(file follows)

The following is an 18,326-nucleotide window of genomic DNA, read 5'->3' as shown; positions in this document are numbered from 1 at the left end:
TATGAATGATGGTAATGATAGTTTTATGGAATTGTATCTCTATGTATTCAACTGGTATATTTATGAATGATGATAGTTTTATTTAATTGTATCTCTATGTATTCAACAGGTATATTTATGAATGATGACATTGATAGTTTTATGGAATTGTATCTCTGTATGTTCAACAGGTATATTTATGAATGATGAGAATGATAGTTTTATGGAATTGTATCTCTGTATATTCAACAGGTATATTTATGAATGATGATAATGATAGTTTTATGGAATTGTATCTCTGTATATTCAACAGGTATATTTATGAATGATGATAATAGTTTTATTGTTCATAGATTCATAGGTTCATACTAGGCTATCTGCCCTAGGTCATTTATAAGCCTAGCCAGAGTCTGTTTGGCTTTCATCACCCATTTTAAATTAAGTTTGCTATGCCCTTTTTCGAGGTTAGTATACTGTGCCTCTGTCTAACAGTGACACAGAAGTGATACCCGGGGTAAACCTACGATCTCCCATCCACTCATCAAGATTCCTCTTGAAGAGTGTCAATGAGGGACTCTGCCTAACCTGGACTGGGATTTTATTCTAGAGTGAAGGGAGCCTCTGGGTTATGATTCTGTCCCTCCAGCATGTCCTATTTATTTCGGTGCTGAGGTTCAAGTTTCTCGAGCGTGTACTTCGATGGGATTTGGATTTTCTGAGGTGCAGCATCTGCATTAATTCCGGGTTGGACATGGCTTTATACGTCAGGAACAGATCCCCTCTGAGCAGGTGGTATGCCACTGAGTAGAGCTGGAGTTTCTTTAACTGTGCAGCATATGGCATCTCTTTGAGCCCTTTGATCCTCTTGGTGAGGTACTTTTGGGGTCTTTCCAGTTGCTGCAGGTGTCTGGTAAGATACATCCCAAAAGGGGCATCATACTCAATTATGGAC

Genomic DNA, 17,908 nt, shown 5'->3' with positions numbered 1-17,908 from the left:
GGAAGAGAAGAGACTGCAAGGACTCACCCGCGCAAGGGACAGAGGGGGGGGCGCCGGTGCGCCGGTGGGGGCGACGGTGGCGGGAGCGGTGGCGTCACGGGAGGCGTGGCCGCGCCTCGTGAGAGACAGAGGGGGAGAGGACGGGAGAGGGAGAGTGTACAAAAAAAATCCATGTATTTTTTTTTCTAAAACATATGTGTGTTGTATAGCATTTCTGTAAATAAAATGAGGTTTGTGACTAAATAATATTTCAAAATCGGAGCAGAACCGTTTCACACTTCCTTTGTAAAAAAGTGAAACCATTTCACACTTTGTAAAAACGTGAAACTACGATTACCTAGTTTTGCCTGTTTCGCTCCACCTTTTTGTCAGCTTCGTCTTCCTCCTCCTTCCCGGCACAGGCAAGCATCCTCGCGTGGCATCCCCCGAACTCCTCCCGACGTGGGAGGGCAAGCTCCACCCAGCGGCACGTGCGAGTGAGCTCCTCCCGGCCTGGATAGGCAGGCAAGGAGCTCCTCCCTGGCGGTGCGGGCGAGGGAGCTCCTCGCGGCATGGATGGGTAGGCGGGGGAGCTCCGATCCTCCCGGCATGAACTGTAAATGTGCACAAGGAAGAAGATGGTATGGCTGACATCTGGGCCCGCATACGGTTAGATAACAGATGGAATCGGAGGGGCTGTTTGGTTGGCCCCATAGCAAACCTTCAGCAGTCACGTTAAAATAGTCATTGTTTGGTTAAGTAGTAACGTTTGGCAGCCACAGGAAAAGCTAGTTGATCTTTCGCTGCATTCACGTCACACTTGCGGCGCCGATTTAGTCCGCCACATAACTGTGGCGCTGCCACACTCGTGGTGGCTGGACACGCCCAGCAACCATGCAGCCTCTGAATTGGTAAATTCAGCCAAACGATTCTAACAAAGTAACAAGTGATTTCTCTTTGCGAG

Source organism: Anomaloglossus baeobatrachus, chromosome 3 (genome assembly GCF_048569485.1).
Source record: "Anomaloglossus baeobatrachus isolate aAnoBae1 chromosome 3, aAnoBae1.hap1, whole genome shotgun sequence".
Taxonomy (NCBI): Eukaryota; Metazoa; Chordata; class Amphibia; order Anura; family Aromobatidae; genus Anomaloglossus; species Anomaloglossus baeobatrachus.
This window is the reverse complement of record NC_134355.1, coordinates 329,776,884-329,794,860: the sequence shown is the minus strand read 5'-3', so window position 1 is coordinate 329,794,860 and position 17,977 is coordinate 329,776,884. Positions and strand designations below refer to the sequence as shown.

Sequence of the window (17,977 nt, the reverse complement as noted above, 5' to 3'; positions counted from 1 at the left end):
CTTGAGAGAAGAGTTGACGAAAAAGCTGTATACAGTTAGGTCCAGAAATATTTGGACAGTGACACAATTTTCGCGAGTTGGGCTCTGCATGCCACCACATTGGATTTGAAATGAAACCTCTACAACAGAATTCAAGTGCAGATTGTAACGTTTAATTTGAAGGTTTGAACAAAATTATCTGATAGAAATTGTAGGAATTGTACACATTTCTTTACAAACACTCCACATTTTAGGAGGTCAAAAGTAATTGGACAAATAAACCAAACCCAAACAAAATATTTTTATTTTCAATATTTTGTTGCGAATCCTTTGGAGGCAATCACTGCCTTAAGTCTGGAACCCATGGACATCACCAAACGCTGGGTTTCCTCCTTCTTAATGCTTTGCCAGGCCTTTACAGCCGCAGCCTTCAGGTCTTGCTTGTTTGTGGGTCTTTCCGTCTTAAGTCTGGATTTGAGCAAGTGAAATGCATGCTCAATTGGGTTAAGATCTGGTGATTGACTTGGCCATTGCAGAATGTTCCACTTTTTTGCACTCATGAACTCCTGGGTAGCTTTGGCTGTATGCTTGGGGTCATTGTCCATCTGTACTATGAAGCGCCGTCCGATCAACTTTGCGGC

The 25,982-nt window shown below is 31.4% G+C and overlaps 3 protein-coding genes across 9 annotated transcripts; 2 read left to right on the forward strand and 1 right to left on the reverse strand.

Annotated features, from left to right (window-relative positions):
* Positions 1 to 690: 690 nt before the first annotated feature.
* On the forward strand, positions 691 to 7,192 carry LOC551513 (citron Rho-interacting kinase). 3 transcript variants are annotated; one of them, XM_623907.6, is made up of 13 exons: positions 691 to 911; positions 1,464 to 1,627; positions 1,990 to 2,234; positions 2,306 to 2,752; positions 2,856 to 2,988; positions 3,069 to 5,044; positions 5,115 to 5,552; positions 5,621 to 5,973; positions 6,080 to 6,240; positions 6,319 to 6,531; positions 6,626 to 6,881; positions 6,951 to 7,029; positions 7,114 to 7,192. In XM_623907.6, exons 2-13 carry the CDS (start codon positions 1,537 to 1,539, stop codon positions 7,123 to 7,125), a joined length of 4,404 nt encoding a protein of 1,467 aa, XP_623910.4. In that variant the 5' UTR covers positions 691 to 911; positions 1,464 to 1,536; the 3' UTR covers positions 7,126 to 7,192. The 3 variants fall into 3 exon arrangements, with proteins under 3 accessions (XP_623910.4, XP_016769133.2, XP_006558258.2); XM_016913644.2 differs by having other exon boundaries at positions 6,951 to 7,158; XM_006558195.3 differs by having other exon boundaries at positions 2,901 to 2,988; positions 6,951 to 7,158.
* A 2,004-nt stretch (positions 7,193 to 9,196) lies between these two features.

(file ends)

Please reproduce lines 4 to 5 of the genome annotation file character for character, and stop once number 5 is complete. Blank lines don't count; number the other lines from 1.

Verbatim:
GGAAGAGAAGAGACTGCAAGGACTCACCCGCGCAAGGGACAGAGGGGGGGGCGCCGGTGCGCCGGTGGGGGCGACGGTGGCGGGAGCGGTGGCGTCACGGGAGGCGTGGCCGCGCCTCGTGAGAGACAGAGGGGGAGAGGACGGGAGAGGGAGAGTGTACAAAAAAAATCCATGTATTTTTTTTTCTAAAACATATGTGTGTTGTATAGCATTTCTGTAAATAAAATGAGGTTTGTGACTAAATAATATTTCAAAATCGGAGCAGAACCGTTTCACACTTCCTTTGTAAAAAAGTGAAACCATTTCACACTTTGTAAAAACGTGAAACTACGATTACCTAGTTTTGCCTGTTTCGCTCCACCTTTTTGTCAGCTTCGTCTTCCTCCTCCTTCCCGGCACAGGCAAGCATCCTCGCGTGGCATCCCCCGAACTCCTCCCGACGTGGGAGGGCAAGCTCCACCCAGCGGCACGTGCGAGTGAGCTCCTCCCGGCCTGGATAGGCAGGCAAGGAGCTCCTCCCTGGCGGTGCGGGCGAGGGAGCTCCTCGCGGCATGGATGGGTAGGCGGGGGAGCTCCGATCCTCCCGGCATGAACTGTAAATGTGCACAAGGAAGAAGATGGTATGGCTGACATCTGGGCCCGCATACGGTTAGATAACAGATGGAATCGGAGGGGCTGTTTGGTTGGCCCCATAGCAAACCTTCAGCAGTCACGTTAAAATAGTCATTGTTTGGTTAAGTAGTAACGTTTGGCAGCCACAGGAAAAGCTAGTTGATCTTTCGCTGCATTCACGTCACACTTGCGGCGCCGATTTAGTCCGCCACATAACTGTGGCGCTGCCACACTCGTGGTGGCTGGACACGCCCAGCAACCATGCAGCCTCTGAATTGGTAAATTCAGCCAAACGATTCTAACAAAGTAACAAGTGATTTCTCTTTGCGAG

Source organism: Anomaloglossus baeobatrachus, chromosome 3 (genome assembly GCF_048569485.1).